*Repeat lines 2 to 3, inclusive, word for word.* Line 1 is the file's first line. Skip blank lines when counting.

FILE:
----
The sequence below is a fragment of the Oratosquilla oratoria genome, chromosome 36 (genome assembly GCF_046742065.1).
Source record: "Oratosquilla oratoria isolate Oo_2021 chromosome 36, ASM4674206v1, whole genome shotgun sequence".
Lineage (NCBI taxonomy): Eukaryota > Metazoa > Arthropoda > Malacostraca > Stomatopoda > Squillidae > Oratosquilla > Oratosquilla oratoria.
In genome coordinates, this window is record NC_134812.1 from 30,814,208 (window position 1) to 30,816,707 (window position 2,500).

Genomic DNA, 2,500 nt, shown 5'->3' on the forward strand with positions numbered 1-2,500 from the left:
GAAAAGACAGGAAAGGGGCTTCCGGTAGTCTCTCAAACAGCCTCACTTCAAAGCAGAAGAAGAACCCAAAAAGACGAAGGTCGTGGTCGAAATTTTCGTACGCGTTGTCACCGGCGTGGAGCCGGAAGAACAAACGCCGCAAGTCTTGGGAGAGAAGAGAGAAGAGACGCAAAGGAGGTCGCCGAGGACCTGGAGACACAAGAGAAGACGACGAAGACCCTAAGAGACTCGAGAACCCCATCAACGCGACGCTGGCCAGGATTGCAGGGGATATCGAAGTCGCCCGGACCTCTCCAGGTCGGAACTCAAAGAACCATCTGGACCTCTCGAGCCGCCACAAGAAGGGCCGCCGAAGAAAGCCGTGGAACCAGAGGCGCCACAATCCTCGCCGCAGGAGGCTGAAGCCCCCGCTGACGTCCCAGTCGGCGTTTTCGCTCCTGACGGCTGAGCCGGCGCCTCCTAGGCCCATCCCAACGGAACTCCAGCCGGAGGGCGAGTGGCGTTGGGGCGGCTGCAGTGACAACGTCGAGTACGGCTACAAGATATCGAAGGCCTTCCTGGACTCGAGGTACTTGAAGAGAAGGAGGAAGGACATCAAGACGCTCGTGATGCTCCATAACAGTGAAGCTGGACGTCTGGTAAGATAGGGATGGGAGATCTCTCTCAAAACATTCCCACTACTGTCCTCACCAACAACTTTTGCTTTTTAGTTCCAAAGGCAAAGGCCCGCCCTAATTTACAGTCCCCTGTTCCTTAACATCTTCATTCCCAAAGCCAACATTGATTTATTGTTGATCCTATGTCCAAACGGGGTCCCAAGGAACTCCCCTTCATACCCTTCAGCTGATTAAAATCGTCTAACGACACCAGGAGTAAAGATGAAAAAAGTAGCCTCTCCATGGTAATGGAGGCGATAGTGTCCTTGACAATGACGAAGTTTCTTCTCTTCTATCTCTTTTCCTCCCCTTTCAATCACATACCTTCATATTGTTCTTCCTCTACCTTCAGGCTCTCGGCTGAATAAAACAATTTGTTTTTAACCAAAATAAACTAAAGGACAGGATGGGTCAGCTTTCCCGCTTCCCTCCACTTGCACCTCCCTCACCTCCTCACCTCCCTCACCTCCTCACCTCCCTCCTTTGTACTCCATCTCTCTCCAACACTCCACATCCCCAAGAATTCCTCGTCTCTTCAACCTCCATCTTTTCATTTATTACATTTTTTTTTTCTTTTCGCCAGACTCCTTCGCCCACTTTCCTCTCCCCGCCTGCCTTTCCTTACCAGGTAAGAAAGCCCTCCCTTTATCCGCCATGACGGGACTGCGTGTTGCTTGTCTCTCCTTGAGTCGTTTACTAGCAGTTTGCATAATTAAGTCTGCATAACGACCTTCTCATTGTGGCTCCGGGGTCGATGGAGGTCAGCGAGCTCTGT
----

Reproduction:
Source record: "Oratosquilla oratoria isolate Oo_2021 chromosome 36, ASM4674206v1, whole genome shotgun sequence".
Lineage (NCBI taxonomy): Eukaryota > Metazoa > Arthropoda > Malacostraca > Stomatopoda > Squillidae > Oratosquilla > Oratosquilla oratoria.